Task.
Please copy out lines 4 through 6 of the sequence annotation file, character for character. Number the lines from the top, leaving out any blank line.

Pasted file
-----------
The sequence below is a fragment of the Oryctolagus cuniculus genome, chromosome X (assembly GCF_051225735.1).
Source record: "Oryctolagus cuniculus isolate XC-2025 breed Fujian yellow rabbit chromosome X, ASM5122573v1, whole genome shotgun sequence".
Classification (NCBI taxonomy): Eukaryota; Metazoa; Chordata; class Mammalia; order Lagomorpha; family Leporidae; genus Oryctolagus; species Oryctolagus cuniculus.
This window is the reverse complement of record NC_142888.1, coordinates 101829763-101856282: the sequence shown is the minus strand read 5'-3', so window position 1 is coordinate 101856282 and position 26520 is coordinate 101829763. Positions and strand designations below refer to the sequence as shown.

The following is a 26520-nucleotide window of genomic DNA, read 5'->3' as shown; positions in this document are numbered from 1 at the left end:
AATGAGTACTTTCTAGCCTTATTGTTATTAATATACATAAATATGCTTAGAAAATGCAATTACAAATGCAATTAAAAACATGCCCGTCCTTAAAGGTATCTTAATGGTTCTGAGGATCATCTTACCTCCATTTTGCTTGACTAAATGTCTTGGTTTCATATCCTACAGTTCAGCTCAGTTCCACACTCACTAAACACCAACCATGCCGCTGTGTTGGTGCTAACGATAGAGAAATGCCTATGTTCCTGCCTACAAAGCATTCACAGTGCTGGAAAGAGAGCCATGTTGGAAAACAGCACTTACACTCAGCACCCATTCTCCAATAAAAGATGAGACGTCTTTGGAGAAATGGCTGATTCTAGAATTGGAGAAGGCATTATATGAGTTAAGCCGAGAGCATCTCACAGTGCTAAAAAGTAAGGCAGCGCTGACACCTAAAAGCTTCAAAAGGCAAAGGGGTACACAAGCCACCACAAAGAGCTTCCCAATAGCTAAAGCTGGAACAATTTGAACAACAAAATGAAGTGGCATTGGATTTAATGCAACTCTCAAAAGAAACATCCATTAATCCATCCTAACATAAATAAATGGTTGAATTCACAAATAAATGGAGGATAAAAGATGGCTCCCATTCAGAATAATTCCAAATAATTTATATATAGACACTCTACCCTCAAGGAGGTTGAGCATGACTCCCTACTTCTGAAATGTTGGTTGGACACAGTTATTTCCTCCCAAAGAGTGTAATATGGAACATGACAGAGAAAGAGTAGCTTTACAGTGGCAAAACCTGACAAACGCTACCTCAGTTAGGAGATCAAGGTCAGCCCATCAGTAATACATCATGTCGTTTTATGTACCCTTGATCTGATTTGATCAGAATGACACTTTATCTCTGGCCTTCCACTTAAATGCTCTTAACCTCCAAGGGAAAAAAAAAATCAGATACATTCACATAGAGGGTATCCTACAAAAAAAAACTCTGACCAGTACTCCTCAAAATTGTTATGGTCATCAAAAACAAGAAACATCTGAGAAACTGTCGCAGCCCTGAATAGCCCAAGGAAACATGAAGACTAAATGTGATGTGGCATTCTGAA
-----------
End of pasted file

This window is the reverse complement of record NC_142888.1, coordinates 101829763-101856282: the sequence shown is the minus strand read 5'-3', so window position 1 is coordinate 101856282 and position 26520 is coordinate 101829763. Positions and strand designations below refer to the sequence as shown.

The following is a 26520-nucleotide window of genomic DNA, read 5'->3' as shown; positions in this document are numbered from 1 at the left end:
AATGAGTACTTTCTAGCCTTATTGTTATTAATATACATAAATATGCTTAGAAAATGCAATTACAAATGCAATTAAAAACATGCCCGTCCTTAAAGGTATCTTAATGGTTCTGAGGATCATCTTACCTCCATTTTGCTTGACTAAATGTCTTGGTTTCATATCCTACAGTTCAGCTCAGTTCCACACTCACTAAACACCAACCATGCCGCTGTGTTGGTGCTAACGATAGAGAAATGCCTATGTTCCTGCCTACAAAGCATTCACAGTGCTGGAAAGAGAGCCATGTTGGAAAACAGCACTTACACTCAGCACCCATTCTCCAATAAAAGATGAGACGTCTTTGGAGAAATGGCTGATTCTAGAATTGGAGAAGGCATTATATGAGTTAAGCCGAGAGCATCTCACAGTGCTAAAAAGTAAGGCAGCGCTGACACCTAAAAGCTTCAAAAGGCAAAGGGGTACACAAGCCACCACAAAGAGCTTCCCAATAGCTAAAGCTGGAACAATTTGAACAACAAAATGAAGTGGCATTGGATTTAATGCAACTCTCAAAAGAAACATCCATTAATCCATCCTAACATAAATAAATGGTTGAATTCACAAATAAATGGAGGATAAAAGATGGCTCCCATTCAGAATAATTCCAAATAATTTATATATAGACACTCTACCCTCAAGGAGGTTGAGCATGACTCCCTACTTCTGAAATGTTGGTTGGACACAGTTATTTCCTCCCAAAGAGTGTAATATGGAACATGACAGAGAAAGAGTAGCTTTACAGTGGCAAAACCTGACAAACGCTACCTCAGTTAGGAGATCAAGGTCAGCCCATCAGTAATACATCATGTCGTTTTATGTACCCTTGATCTGATTTGATCAGAATGACACTTTATCTCTGGCCTTCCACTTAAATGCTCTTAACCTCCAAGGGAAAAAAAAAATCAGATACATTCACATAGAGGGTATCCTACAAAAAAAAACTCTGACCAGTACTCCTCAAAATTGTTATGGTCATCAAAAACAAGAAACATCTGAGAAACTGTCGCAGCCCTGAATAGCCCAAGGAAACATGAAGACTAAATGTGATGTGGCATTCTGAA